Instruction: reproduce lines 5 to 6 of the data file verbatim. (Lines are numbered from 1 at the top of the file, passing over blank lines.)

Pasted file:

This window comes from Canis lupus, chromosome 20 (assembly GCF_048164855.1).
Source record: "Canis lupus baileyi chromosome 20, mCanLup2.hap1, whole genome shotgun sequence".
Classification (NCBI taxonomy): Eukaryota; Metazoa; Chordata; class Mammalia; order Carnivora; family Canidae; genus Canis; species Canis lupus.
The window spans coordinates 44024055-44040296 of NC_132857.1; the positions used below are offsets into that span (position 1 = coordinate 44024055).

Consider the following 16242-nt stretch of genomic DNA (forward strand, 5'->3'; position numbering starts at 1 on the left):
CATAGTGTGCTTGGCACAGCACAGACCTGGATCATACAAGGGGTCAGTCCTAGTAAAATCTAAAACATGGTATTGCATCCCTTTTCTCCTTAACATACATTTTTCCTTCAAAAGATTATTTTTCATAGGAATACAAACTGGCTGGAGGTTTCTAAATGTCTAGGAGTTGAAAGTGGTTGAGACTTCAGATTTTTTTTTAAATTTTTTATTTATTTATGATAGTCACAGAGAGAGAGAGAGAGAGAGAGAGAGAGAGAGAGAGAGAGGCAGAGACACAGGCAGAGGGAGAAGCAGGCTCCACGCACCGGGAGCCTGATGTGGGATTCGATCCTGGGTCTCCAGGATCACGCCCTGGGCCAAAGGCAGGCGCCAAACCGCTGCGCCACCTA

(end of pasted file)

Consider the following 16242-nt stretch of genomic DNA (forward strand, 5'->3'; position numbering starts at 1 on the left):
CATAGTGTGCTTGGCACAGCACAGACCTGGATCATACAAGGGGTCAGTCCTAGTAAAATCTAAAACATGGTATTGCATCCCTTTTCTCCTTAACATACATTTTTCCTTCAAAAGATTATTTTTCATAGGAATACAAACTGGCTGGAGGTTTCTAAATGTCTAGGAGTTGAAAGTGGTTGAGACTTCAGATTTTTTTTTAAATTTTTTATTTATTTATGATAGTCACAGAGAGAGAGAGAGAGAGAGAGAGAGAGAGAGAGAGAGAGGCAGAGACACAGGCAGAGGGAGAAGCAGGCTCCACGCACCGGGAGCCTGATGTGGGATTCGATCCTGGGTCTCCAGGATCACGCCCTGGGCCAAAGGCAGGCGCCAAACCGCTGCGCCACCTA